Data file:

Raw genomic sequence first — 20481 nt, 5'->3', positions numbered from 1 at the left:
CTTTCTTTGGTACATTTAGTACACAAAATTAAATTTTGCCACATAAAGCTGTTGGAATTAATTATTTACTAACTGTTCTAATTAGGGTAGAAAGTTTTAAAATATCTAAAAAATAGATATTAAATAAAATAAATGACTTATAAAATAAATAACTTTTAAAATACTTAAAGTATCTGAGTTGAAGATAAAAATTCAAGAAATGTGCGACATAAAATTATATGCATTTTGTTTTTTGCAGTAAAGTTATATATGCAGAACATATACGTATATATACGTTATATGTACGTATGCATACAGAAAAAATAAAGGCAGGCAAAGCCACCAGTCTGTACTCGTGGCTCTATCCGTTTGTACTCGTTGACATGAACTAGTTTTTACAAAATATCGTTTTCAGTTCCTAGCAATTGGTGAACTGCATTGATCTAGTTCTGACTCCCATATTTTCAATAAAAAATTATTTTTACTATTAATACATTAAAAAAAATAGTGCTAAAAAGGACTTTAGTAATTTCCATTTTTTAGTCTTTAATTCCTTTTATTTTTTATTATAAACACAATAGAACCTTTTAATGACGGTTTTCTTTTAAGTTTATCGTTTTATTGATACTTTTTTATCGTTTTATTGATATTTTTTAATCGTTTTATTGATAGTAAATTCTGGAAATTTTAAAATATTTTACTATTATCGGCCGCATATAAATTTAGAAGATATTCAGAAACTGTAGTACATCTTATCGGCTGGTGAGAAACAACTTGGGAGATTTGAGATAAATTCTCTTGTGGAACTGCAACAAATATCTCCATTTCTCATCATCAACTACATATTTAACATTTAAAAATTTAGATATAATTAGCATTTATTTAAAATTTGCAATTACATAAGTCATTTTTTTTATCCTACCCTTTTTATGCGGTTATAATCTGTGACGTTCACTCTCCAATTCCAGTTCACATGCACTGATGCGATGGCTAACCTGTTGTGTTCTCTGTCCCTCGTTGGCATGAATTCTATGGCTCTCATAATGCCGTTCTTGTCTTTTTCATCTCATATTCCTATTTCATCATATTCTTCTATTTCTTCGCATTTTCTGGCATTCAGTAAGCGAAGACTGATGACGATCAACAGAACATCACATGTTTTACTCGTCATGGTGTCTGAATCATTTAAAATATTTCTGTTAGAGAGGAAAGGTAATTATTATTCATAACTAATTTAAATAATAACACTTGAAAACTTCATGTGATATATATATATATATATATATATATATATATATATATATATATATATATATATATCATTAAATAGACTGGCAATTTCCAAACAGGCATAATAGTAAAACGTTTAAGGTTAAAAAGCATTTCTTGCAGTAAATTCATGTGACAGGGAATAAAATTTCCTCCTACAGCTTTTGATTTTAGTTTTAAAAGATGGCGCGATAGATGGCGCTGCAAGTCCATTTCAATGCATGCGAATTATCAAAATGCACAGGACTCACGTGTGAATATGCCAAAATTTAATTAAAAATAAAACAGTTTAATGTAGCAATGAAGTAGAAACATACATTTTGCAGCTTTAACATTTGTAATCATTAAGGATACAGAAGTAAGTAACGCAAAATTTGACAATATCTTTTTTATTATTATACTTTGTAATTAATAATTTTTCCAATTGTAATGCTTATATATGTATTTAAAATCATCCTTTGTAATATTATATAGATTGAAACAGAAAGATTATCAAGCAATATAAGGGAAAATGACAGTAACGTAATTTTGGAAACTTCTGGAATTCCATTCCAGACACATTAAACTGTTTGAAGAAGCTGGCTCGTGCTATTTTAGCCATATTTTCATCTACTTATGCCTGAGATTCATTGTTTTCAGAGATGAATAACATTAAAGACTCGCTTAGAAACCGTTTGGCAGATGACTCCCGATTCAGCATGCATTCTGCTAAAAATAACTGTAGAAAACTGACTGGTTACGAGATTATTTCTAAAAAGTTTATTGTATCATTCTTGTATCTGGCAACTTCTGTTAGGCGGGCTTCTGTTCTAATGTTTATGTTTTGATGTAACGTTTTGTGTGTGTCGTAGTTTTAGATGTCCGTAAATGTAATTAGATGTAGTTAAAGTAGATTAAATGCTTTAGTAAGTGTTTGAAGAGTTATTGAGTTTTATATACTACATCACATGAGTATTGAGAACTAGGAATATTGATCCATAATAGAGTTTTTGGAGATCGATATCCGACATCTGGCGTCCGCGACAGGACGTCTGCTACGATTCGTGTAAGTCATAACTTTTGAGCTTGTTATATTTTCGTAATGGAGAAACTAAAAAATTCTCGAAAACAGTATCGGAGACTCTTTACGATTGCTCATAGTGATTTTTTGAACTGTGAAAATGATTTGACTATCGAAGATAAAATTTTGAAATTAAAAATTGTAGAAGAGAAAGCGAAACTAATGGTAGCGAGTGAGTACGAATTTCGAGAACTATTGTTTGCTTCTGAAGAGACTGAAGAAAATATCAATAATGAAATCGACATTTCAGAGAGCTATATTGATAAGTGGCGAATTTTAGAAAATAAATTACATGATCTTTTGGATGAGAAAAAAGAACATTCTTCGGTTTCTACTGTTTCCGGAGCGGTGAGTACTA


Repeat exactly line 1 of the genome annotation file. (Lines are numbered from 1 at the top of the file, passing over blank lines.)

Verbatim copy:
Raw genomic sequence first — 20481 nt, 5'->3', positions numbered from 1 at the left: